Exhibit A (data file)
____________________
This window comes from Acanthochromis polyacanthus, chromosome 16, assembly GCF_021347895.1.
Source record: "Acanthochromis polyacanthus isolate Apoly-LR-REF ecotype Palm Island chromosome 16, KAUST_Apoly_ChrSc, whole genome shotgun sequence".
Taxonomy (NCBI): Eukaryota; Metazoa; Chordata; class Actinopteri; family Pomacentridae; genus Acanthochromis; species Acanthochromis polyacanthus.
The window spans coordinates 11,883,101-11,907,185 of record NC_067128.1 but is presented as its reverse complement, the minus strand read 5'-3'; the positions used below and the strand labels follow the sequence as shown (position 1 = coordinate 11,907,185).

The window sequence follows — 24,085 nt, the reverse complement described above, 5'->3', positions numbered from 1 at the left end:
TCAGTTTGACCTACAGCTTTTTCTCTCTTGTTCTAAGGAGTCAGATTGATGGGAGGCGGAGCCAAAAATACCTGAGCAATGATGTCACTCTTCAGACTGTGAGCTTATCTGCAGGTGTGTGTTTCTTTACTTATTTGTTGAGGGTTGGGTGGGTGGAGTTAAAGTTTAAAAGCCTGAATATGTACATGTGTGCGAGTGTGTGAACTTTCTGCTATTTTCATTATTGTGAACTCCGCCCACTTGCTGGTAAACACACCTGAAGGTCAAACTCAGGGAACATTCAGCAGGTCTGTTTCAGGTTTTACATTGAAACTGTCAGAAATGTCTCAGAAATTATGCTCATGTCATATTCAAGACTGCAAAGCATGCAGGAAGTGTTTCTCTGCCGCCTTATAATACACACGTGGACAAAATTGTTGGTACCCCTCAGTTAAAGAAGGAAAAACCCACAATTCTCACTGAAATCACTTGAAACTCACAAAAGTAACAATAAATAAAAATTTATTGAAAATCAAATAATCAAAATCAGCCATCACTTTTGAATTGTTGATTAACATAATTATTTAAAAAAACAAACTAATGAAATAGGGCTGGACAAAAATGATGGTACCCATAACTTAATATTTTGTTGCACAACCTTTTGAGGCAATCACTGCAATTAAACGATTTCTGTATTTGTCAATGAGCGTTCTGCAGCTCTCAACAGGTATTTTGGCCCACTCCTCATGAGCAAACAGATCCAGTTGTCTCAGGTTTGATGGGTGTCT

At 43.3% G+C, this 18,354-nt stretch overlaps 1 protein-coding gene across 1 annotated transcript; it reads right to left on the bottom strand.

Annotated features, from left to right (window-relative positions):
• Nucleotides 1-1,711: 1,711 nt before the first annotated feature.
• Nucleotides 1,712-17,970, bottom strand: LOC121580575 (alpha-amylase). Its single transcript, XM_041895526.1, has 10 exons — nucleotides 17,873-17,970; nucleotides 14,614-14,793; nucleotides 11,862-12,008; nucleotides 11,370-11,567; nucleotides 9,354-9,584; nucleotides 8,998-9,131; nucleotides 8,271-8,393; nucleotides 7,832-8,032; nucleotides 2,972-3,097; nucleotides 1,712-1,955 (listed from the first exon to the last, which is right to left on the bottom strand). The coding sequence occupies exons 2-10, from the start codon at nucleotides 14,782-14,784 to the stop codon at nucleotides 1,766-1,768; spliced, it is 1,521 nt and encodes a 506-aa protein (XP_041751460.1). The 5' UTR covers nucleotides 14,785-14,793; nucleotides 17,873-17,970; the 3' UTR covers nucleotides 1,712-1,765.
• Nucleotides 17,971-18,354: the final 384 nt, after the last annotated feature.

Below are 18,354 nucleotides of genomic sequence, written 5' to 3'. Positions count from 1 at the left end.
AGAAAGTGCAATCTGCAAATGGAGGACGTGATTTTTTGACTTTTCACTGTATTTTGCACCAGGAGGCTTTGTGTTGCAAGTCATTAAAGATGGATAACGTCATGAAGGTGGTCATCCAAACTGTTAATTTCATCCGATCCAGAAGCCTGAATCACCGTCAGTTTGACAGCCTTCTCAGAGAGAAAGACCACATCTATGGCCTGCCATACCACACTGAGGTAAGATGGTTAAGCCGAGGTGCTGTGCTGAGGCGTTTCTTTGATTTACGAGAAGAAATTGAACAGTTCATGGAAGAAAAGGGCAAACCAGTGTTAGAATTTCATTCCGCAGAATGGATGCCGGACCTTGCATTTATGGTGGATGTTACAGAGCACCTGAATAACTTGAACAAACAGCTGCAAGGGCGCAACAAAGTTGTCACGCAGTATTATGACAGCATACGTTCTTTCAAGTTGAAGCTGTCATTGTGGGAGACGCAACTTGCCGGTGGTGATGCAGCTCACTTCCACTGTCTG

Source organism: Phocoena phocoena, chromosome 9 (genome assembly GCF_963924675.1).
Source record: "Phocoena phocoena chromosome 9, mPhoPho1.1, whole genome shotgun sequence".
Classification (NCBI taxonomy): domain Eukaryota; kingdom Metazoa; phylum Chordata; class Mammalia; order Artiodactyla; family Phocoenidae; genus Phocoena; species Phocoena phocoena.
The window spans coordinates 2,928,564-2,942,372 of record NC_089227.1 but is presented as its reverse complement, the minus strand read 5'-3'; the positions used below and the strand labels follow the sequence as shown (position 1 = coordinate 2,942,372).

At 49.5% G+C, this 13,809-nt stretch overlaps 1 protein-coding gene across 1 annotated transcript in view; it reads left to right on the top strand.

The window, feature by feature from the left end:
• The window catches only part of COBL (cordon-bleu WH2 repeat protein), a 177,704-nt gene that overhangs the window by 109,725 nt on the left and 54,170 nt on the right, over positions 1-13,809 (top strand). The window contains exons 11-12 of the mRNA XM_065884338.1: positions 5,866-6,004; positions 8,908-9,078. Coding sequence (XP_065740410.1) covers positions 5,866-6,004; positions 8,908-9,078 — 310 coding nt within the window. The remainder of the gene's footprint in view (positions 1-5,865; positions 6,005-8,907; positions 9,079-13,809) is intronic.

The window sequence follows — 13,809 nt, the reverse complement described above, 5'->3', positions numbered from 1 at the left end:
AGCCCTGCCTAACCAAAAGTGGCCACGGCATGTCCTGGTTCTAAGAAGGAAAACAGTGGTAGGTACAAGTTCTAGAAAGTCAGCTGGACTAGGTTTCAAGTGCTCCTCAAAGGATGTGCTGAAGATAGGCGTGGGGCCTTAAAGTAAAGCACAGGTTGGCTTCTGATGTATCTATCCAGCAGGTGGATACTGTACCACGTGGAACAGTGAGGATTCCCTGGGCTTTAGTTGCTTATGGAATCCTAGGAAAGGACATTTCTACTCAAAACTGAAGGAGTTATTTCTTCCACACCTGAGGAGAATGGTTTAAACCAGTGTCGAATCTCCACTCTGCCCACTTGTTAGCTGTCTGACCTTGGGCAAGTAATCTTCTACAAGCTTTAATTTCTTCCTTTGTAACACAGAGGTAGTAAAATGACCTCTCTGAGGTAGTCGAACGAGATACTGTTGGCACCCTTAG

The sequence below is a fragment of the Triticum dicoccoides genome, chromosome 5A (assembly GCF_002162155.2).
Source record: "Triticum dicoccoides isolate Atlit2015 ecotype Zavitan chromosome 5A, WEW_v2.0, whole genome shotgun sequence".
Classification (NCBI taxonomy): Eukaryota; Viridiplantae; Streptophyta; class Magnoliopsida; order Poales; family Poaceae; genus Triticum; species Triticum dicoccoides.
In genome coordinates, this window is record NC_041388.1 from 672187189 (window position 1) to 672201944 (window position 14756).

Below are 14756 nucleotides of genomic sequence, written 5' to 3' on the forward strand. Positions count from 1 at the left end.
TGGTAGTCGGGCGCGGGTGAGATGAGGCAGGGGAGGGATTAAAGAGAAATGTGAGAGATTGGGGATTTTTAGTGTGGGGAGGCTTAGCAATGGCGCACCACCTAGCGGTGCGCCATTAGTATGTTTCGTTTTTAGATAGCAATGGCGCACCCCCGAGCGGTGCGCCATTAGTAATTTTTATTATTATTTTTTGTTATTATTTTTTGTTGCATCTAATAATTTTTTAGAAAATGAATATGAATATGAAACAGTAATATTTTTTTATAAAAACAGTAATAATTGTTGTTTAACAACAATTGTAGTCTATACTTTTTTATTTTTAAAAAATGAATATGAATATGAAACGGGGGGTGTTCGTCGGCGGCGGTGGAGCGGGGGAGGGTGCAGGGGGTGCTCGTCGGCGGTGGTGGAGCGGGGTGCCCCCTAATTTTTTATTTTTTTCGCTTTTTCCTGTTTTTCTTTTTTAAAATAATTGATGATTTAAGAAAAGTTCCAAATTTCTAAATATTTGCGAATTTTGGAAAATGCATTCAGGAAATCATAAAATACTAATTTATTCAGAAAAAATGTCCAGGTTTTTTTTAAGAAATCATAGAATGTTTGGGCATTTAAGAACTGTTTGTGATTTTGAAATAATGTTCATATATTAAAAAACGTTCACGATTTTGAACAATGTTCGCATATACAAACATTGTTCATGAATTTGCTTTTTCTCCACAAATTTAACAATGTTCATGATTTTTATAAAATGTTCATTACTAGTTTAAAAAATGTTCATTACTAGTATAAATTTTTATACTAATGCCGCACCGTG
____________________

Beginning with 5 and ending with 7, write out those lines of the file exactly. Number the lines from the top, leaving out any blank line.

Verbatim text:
The window sequence follows — 24,085 nt, the reverse complement described above, 5'->3', positions numbered from 1 at the left end:
TCAGTTTGACCTACAGCTTTTTCTCTCTTGTTCTAAGGAGTCAGATTGATGGGAGGCGGAGCCAAAAATACCTGAGCAATGATGTCACTCTTCAGACTGTGAGCTTATCTGCAGGTGTGTGTTTCTTTACTTATTTGTTGAGGGTTGGGTGGGTGGAGTTAAAGTTTAAAAGCCTGAATATGTACATGTGTGCGAGTGTGTGAACTTTCTGCTATTTTCATTATTGTGAACTCCGCCCACTTGCTGGTAAACACACCTGAAGGTCAAACTCAGGGAACATTCAGCAGGTCTGTTTCAGGTTTTACATTGAAACTGTCAGAAATGTCTCAGAAATTATGCTCATGTCATATTCAAGACTGCAAAGCATGCAGGAAGTGTTTCTCTGCCGCCTTATAATACACACGTGGACAAAATTGTTGGTACCCCTCAGTTAAAGAAGGAAAAACCCACAATTCTCACTGAAATCACTTGAAACTCACAAAAGTAACAATAAATAAAAATTTATTGAAAATCAAATAATCAAAATCAGCCATCACTTTTGAATTGTTGATTAACATAATTATTTAAAAAAACAAACTAATGAAATAGGGCTGGACAAAAATGATGGTACCCATAACTTAATATTTTGTTGCACAACCTTTTGAGGCAATCACTGCAATTAAACGATTTCTGTATTTGTCAATGAGCGTTCTGCAGCTCTCAACAGGTATTTTGGCCCACTCCTCATGAGCAAACAGATCCAGTTGTCTCAGGTTTGATGGGTGTCT

At 43.3% G+C, this 18,354-nt stretch overlaps 1 protein-coding gene across 1 annotated transcript; it reads right to left on the bottom strand.